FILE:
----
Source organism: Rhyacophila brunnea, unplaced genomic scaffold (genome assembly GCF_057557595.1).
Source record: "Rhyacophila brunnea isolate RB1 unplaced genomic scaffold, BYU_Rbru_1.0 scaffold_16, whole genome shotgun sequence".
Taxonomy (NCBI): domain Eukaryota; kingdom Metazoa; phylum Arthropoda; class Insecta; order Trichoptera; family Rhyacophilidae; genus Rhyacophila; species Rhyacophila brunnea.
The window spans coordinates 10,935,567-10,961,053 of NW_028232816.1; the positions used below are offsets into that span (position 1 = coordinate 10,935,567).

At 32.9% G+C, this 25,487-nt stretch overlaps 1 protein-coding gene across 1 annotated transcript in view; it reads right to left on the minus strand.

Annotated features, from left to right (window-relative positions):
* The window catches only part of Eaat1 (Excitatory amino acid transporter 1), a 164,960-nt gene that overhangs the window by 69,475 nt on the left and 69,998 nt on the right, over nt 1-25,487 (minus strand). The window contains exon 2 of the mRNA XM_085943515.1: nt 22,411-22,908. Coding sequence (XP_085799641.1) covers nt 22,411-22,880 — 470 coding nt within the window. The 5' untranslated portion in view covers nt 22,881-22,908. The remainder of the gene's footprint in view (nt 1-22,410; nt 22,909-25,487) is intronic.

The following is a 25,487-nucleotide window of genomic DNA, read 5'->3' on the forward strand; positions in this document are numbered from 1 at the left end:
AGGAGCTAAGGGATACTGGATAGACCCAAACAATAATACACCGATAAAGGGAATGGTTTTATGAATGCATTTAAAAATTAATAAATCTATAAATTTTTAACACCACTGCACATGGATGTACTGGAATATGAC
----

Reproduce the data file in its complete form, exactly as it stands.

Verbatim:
Source organism: Rhyacophila brunnea, unplaced genomic scaffold (genome assembly GCF_057557595.1).
Source record: "Rhyacophila brunnea isolate RB1 unplaced genomic scaffold, BYU_Rbru_1.0 scaffold_16, whole genome shotgun sequence".
Taxonomy (NCBI): domain Eukaryota; kingdom Metazoa; phylum Arthropoda; class Insecta; order Trichoptera; family Rhyacophilidae; genus Rhyacophila; species Rhyacophila brunnea.
The window spans coordinates 10,935,567-10,961,053 of NW_028232816.1; the positions used below are offsets into that span (position 1 = coordinate 10,935,567).

At 32.9% G+C, this 25,487-nt stretch overlaps 1 protein-coding gene across 1 annotated transcript in view; it reads right to left on the minus strand.

Annotated features, from left to right (window-relative positions):
* The window catches only part of Eaat1 (Excitatory amino acid transporter 1), a 164,960-nt gene that overhangs the window by 69,475 nt on the left and 69,998 nt on the right, over nt 1-25,487 (minus strand). The window contains exon 2 of the mRNA XM_085943515.1: nt 22,411-22,908. Coding sequence (XP_085799641.1) covers nt 22,411-22,880 — 470 coding nt within the window. The 5' untranslated portion in view covers nt 22,881-22,908. The remainder of the gene's footprint in view (nt 1-22,410; nt 22,909-25,487) is intronic.

The following is a 25,487-nucleotide window of genomic DNA, read 5'->3' on the forward strand; positions in this document are numbered from 1 at the left end:
AGGAGCTAAGGGATACTGGATAGACCCAAACAATAATACACCGATAAAGGGAATGGTTTTATGAATGCATTTAAAAATTAATAAATCTATAAATTTTTAACACCACTGCACATGGATGTACTGGAATATGAC